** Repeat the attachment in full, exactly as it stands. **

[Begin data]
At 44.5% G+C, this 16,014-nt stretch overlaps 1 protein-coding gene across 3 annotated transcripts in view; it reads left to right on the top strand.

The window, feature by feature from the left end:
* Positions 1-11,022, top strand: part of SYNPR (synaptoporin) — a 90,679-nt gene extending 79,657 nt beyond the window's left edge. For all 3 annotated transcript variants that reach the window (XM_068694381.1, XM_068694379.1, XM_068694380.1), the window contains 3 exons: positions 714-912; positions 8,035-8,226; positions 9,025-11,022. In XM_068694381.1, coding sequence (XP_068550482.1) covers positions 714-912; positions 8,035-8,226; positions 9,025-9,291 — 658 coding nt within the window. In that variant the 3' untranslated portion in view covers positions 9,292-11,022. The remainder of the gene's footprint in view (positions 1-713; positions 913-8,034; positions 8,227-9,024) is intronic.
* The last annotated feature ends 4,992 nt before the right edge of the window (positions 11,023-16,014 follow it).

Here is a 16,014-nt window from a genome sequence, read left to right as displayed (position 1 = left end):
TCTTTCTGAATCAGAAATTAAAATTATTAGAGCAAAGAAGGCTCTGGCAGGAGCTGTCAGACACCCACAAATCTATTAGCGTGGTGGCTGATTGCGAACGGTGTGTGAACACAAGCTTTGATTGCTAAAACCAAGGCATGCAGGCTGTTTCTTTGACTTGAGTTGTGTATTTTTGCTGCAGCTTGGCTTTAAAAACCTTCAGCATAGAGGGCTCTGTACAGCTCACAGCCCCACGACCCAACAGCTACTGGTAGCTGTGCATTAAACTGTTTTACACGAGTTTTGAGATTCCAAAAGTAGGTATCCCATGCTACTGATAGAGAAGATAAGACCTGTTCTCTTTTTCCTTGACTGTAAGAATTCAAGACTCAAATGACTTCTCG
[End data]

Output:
At 44.5% G+C, this 16,014-nt stretch overlaps 1 protein-coding gene across 3 annotated transcripts in view; it reads left to right on the top strand.

The window, feature by feature from the left end:
* Positions 1-11,022, top strand: part of SYNPR (synaptoporin) — a 90,679-nt gene extending 79,657 nt beyond the window's left edge. For all 3 annotated transcript variants that reach the window (XM_068694381.1, XM_068694379.1, XM_068694380.1), the window contains 3 exons: positions 714-912; positions 8,035-8,226; positions 9,025-11,022. In XM_068694381.1, coding sequence (XP_068550482.1) covers positions 714-912; positions 8,035-8,226; positions 9,025-9,291 — 658 coding nt within the window. In that variant the 3' untranslated portion in view covers positions 9,292-11,022. The remainder of the gene's footprint in view (positions 1-713; positions 913-8,034; positions 8,227-9,024) is intronic.
* The last annotated feature ends 4,992 nt before the right edge of the window (positions 11,023-16,014 follow it).

Here is a 16,014-nt window from a genome sequence, read left to right as displayed (position 1 = left end):
TCTTTCTGAATCAGAAATTAAAATTATTAGAGCAAAGAAGGCTCTGGCAGGAGCTGTCAGACACCCACAAATCTATTAGCGTGGTGGCTGATTGCGAACGGTGTGTGAACACAAGCTTTGATTGCTAAAACCAAGGCATGCAGGCTGTTTCTTTGACTTGAGTTGTGTATTTTTGCTGCAGCTTGGCTTTAAAAACCTTCAGCATAGAGGGCTCTGTACAGCTCACAGCCCCACGACCCAACAGCTACTGGTAGCTGTGCATTAAACTGTTTTACACGAGTTTTGAGATTCCAAAAGTAGGTATCCCATGCTACTGATAGAGAAGATAAGACCTGTTCTCTTTTTCCTTGACTGTAAGAATTCAAGACTCAAATGACTTCTCG